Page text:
French mayor asks Mont Blanc climbers for rescue and funeral bond of €15,000 | France
Climbers attempting to summit Mont Blanc from a popular trail in France will be required to pay a €15,000 (£12,640) deposit to cover costs in case they need rescue, or worse, to die.
Jean-Marc Peillex, the mayor of Saint-Gervais-les-Bains, from where climbers can reach the top of Europe’s highest peak via the Route du Goûter, imposed the measure in response to dozens of people challenging the warnings and engaging in what he describes as “a game of Russian roulette”.
The finest detail states that €10,000 would cover the cost of a rescue and €5,000 the funeral.
Local guides suspended operations along the route, which is accessible to climbers of all abilities, in mid-July due to heavy rockfall, with the local administration strongly advising people to avoid it. An intense and prolonged heat wave made conditions on the mountain more perilous.
In a statement posted on Twitter, Peillex said dozens of “pseudo-mountaineers” ignored the warnings. He described how five Romanian visitors had attempted the climb “wearing shorts, trainers and straw hats” and had to be turned away by mountain police.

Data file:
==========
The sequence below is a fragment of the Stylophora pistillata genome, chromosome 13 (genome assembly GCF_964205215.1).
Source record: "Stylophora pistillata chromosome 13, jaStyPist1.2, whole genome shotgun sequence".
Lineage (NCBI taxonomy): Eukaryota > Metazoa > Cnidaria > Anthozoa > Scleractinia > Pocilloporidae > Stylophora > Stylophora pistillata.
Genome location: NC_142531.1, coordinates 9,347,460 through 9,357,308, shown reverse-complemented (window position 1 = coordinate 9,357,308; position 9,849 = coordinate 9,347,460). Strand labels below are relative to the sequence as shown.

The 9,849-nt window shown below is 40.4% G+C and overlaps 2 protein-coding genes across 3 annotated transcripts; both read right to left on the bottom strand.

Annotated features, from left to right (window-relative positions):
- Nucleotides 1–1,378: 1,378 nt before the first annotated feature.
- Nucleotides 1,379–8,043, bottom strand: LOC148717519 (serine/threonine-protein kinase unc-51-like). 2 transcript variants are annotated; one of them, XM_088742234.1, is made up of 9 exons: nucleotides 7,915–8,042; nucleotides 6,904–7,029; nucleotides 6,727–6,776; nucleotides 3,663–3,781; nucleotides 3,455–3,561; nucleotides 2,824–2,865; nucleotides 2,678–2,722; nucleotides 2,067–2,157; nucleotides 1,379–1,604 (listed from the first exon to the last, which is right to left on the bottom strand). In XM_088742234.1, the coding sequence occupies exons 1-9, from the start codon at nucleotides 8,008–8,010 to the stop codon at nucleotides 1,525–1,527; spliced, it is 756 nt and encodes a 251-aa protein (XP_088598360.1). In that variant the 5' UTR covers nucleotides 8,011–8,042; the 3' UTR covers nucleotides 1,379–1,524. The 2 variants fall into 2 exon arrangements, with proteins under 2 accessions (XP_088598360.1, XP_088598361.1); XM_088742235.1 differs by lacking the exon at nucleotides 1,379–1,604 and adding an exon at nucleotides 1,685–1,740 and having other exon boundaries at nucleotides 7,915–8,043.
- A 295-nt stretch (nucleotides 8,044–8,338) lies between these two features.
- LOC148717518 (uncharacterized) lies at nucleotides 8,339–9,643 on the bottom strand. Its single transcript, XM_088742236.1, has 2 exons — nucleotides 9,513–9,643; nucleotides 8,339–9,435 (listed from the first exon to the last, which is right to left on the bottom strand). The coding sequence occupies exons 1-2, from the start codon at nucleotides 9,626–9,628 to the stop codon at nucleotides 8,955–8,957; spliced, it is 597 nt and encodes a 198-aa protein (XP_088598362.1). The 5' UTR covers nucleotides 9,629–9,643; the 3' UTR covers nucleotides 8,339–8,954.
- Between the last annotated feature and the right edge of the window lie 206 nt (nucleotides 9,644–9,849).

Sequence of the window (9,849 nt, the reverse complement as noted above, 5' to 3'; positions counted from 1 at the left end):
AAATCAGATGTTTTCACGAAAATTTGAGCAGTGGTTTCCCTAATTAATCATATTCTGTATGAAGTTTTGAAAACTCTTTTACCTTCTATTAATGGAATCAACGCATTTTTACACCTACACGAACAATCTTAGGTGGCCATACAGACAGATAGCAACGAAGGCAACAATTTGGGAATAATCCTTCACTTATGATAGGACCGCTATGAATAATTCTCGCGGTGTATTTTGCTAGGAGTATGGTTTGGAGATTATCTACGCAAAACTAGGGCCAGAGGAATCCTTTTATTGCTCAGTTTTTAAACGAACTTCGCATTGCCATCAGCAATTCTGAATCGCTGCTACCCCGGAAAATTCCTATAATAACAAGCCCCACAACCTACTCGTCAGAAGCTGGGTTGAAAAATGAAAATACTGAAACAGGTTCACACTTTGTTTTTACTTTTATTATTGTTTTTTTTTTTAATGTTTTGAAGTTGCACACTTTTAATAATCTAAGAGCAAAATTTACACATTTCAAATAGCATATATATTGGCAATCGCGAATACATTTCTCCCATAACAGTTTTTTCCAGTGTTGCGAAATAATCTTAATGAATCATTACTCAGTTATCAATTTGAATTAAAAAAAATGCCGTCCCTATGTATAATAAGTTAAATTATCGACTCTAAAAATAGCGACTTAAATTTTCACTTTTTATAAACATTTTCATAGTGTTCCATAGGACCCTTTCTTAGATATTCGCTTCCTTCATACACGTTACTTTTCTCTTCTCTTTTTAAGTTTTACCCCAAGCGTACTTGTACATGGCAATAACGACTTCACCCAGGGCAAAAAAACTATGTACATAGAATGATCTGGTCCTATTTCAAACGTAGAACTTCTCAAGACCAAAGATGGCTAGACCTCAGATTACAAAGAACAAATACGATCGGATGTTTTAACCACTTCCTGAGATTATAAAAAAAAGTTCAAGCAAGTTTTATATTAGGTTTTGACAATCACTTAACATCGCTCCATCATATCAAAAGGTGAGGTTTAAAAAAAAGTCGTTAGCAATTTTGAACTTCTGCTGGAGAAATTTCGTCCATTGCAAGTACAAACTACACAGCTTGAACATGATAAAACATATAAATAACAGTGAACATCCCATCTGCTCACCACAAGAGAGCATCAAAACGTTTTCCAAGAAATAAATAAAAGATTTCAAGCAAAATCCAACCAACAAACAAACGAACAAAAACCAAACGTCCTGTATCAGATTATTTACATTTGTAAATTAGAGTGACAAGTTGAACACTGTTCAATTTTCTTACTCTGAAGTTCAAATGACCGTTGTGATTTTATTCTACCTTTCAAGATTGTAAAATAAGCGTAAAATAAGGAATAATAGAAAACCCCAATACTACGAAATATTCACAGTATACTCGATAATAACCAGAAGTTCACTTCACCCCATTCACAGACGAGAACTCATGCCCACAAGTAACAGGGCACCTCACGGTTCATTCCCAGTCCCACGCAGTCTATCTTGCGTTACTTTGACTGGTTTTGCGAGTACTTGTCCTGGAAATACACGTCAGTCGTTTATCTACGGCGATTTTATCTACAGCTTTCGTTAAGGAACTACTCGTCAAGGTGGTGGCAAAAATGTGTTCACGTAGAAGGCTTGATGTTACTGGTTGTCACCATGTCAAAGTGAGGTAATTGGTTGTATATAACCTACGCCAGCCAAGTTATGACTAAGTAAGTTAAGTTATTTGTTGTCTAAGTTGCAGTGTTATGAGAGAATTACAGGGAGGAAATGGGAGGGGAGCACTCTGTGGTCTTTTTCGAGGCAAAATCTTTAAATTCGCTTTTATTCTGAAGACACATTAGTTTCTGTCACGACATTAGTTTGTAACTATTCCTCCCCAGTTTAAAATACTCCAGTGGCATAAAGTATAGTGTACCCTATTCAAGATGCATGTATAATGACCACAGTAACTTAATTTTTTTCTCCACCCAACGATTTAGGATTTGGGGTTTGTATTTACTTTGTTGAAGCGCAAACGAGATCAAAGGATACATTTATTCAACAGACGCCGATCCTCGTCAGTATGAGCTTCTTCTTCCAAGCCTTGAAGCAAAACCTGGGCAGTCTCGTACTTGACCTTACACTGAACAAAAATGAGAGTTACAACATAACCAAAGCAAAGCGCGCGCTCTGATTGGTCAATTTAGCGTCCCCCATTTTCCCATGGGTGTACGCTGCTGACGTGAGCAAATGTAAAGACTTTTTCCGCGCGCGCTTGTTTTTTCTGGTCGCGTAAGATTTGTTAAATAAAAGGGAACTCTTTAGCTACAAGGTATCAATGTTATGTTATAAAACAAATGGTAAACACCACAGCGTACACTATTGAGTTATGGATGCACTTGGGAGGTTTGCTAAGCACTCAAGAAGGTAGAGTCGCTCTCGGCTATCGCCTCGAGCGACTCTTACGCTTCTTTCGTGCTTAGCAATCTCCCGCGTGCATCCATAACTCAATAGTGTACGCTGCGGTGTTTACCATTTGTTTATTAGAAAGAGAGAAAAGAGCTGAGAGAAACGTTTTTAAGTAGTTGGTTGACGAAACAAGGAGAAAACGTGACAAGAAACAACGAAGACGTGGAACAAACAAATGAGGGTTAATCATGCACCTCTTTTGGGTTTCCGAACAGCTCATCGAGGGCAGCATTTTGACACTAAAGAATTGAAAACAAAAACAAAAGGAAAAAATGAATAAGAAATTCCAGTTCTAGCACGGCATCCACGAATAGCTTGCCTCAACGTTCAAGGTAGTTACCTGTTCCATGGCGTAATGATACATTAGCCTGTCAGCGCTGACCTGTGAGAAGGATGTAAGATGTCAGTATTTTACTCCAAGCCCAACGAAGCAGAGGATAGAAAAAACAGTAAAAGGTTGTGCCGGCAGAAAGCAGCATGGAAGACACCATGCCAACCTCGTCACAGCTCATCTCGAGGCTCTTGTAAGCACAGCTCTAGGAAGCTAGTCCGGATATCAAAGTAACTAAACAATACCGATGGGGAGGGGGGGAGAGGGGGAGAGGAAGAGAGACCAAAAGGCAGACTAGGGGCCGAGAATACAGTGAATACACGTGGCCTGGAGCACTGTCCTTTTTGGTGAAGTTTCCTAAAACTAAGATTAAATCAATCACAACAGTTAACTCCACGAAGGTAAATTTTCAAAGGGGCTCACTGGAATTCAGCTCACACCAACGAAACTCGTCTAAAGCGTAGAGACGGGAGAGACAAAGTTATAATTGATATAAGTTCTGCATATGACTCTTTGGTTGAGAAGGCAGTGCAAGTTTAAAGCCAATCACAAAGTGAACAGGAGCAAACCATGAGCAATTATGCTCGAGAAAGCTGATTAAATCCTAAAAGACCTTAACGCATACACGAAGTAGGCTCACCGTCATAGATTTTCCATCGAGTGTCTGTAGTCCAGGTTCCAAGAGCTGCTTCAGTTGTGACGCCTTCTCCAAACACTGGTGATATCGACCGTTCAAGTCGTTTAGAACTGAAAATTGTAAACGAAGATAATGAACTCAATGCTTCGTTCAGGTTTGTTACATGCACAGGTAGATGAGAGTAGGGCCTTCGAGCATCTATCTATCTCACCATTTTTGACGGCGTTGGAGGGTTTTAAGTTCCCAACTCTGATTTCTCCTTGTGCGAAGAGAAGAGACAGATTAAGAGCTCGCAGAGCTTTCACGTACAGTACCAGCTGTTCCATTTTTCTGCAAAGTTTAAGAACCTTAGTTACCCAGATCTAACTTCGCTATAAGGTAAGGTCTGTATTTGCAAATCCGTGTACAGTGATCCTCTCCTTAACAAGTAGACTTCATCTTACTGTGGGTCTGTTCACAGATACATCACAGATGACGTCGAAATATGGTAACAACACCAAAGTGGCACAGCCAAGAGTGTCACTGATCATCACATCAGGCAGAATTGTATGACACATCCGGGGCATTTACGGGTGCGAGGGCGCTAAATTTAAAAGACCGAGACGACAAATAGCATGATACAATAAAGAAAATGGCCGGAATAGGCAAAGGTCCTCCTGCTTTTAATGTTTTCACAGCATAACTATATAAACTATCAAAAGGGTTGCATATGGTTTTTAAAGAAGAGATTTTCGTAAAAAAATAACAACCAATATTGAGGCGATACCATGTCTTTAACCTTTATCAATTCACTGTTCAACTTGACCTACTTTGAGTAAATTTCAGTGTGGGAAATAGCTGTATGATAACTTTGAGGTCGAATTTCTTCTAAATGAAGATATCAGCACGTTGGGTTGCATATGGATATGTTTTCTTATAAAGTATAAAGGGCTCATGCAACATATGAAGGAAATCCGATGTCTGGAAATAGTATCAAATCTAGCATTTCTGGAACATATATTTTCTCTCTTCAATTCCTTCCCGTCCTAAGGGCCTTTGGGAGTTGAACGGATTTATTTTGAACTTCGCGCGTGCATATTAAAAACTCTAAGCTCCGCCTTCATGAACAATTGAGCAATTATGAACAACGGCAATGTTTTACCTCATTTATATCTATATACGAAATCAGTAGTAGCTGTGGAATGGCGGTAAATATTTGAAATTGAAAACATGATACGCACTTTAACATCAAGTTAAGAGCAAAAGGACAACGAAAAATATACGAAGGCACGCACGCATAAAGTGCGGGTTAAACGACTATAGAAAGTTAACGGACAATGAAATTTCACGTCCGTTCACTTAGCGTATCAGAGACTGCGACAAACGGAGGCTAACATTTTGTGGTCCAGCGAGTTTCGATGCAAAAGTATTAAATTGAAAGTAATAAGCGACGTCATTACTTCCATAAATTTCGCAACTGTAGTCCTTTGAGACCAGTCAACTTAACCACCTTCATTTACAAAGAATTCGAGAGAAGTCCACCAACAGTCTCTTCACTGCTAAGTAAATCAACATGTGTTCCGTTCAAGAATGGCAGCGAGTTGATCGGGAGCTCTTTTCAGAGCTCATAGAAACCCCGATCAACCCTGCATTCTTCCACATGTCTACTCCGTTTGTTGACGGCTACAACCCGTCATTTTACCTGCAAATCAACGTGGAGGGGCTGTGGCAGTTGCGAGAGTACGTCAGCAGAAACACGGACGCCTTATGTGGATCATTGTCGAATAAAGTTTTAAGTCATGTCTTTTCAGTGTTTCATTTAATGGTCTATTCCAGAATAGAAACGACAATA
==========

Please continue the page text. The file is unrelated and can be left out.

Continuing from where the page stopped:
“People want to climb with death in their backpacks,” he added. “So let’s anticipate the cost of their rescue, and their burial, because it is unacceptable for French taxpayers to foot the bill.”
The summit can also be reached by taking the Chemin du Ratti from Courmayeur on the Italian side of Mont Blanc, although it is much less used. Still, Roberto Rota, the mayor of Courmayeur, said he had no intention of restricting access. “The mountain is not property,” he said. “We as admins can limit ourselves to pointing out suboptimal conditions along the routes, but asking for a deposit to climb to the top is truly surreal.”
The debate over the safety of mountain activities this summer has intensified amid the heatwave and since 11 people were killed when a huge mass of ice broke off a glacier on the north side of the Marmolada, the highest peak in the Italian Dolomites, in early July. . The mayors of the towns surrounding the Marmolada closed the main access points for security reasons, but some climbers tried to circumvent the ban.
A path leading to Monte Cervino on the Italian side was temporarily closed on Thursday after 13 climbers were rescued following a landslide.
More than 100 people have died on the Route du Goûter in the past 20 years. French mountain guides, who have suspended operations until August 15, described “witnessing rock falls throughout the day and night”.
Dry conditions across the Alps were exacerbated by low snowfall during the winter and above normal spring temperatures.